Becoming a full-fledged college in 2002, The Honors College at the University of Maine is home to approximately 650 students. As with James Madison, its smallness is demonstrated by a fundamental commitment to investigate diverse academic areas and challenge students in a supportive intellectual environment, using a process that seeks always to engage fellow students and enthusiastic, distinguished faculty in thoughtful, provocative discussions.

The program features first- and second-year preceptorials, third-year tutorials, and like Madison culminates with a thesis. Its students also demonstrate a lengthy track record of success, being named Cooke Fellows along with Goldwater, Udall, and Smith Scholars.

Rachel Groenhout, now a graduate student in the Netherlands offers similar thoughts regarding her Honors College experience at the University of Maine in Orono right down to the reading and writing focus.

“I was invited to the Honors College at my University in the summer before freshman year,” explains the 2004 graduate. “I decided to give it a try because I would be able to take Honors Courses that would satisfy general education requirements that might otherwise be done through College English, Psychology, etc.

“The special Honors Sections featured a small class size (about 15 students) and a more active student experience: reading, discussing in class and weekly or monthly papers,” she adds. “This appealed to me far more than attending class in a lecture hall and only studying for a midterm and a final exam without doing anything in between.”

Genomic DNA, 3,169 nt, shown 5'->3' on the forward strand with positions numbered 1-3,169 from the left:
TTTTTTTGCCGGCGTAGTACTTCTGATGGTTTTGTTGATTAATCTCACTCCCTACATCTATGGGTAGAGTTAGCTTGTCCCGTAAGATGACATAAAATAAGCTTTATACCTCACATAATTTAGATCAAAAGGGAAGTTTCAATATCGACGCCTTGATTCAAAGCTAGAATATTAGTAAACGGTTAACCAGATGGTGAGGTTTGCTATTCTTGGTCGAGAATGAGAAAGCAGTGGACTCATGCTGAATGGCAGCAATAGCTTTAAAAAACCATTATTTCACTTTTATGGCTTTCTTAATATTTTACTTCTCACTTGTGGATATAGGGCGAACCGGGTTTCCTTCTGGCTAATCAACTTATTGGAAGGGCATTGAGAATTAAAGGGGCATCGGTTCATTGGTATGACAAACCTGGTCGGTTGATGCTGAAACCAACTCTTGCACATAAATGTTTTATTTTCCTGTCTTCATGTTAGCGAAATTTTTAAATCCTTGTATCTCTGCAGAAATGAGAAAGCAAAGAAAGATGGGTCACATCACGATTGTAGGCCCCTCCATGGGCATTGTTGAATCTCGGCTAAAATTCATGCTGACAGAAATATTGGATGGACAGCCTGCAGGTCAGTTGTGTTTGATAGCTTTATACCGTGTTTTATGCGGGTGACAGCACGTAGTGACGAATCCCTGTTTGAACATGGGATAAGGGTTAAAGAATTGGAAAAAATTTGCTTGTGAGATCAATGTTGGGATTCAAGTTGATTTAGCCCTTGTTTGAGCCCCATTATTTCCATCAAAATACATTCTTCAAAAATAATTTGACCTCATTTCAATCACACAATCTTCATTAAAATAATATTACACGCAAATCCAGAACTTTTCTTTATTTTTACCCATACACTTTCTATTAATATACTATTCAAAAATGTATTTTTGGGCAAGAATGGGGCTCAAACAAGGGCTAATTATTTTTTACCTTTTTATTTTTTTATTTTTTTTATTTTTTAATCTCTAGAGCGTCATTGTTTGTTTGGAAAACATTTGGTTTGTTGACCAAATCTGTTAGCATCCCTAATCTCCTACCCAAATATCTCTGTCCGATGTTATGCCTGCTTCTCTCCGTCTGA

Similar expectations at Maine also had students completing some type of thesis senior year to earn their honors degree. The French major presented her research by authoring the work in that language.

“This was unquestionably the formative experience of my undergraduate career. For students going on to grad school, completing a first thesis with the supervision and the support of the Honors College staff is the ultimate preparation for more autonomous research work in graduate school.”

However, Groenhout insists those students with no initial interest in graduate study will also receive enormous benefit from the experiences.

“For those who don’t go on to graduate school, you’ll still have the satisfaction of having once written an academic publication. My master thesis is underway at the moment…and will probably be better than my Honors thesis…but I think no other thesis or dissertation will ever capture my heart and soul the way that the first one did.”

Groenhout offers one other caveat that students may well want to consider.

“In a time when more and more people are graduating from college, and grades are notoriously inflated, having completed an Honors degree gives your transcript and resume a little something extra,” she notes. “Whether you do it for personal satisfaction or to remain competitive on the job market, Honors is a win-win opportunity.”

The Economic Factor
Colvin-Thomson HallProfessor Charlie Slavin, the Dean of the Maine Honors College, indicates that interest is up in the college. However, he is not certain that all of the increase comes because of the fiscal issues facing students currently.

“As for now, it’s hard to say,” states Slavin. “We seem to have had a great deal of interest over the past year in the Honors College, but, again, there might be many reasons. We’ll probably know soon whether the current financial crisis causes precipitous changes in demand for or interest in the College.”

Still, there is little doubt that the Honors option is seen as a quality program that also carries with it great affordability. That concept is especially important to students who desire to continue on to graduate school.